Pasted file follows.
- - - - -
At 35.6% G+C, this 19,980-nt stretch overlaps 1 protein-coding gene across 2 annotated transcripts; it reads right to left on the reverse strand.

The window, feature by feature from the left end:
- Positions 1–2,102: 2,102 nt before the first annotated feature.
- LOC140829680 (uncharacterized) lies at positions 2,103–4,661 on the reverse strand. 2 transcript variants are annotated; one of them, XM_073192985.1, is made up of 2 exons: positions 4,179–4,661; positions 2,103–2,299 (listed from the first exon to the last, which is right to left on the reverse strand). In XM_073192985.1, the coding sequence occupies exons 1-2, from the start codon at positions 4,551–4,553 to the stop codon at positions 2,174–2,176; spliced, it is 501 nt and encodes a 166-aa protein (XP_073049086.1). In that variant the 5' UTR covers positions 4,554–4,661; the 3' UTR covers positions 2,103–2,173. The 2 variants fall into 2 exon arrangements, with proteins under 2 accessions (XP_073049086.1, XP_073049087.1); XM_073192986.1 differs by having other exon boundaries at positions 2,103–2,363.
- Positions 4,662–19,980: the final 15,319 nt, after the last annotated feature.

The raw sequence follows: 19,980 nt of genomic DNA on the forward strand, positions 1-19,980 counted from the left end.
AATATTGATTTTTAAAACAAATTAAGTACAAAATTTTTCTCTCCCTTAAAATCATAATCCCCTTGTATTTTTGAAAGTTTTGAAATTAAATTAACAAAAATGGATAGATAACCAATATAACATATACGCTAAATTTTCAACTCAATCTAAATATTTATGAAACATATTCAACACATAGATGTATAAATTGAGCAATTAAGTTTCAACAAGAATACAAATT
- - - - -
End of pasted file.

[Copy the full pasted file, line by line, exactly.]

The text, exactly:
At 35.6% G+C, this 19,980-nt stretch overlaps 1 protein-coding gene across 2 annotated transcripts; it reads right to left on the reverse strand.

The window, feature by feature from the left end:
- Positions 1–2,102: 2,102 nt before the first annotated feature.
- LOC140829680 (uncharacterized) lies at positions 2,103–4,661 on the reverse strand. 2 transcript variants are annotated; one of them, XM_073192985.1, is made up of 2 exons: positions 4,179–4,661; positions 2,103–2,299 (listed from the first exon to the last, which is right to left on the reverse strand). In XM_073192985.1, the coding sequence occupies exons 1-2, from the start codon at positions 4,551–4,553 to the stop codon at positions 2,174–2,176; spliced, it is 501 nt and encodes a 166-aa protein (XP_073049086.1). In that variant the 5' UTR covers positions 4,554–4,661; the 3' UTR covers positions 2,103–2,173. The 2 variants fall into 2 exon arrangements, with proteins under 2 accessions (XP_073049086.1, XP_073049087.1); XM_073192986.1 differs by having other exon boundaries at positions 2,103–2,363.
- Positions 4,662–19,980: the final 15,319 nt, after the last annotated feature.

The raw sequence follows: 19,980 nt of genomic DNA on the forward strand, positions 1-19,980 counted from the left end.
AATATTGATTTTTAAAACAAATTAAGTACAAAATTTTTCTCTCCCTTAAAATCATAATCCCCTTGTATTTTTGAAAGTTTTGAAATTAAATTAACAAAAATGGATAGATAACCAATATAACATATACGCTAAATTTTCAACTCAATCTAAATATTTATGAAACATATTCAACACATAGATGTATAAATTGAGCAATTAAGTTTCAACAAGAATACAAATT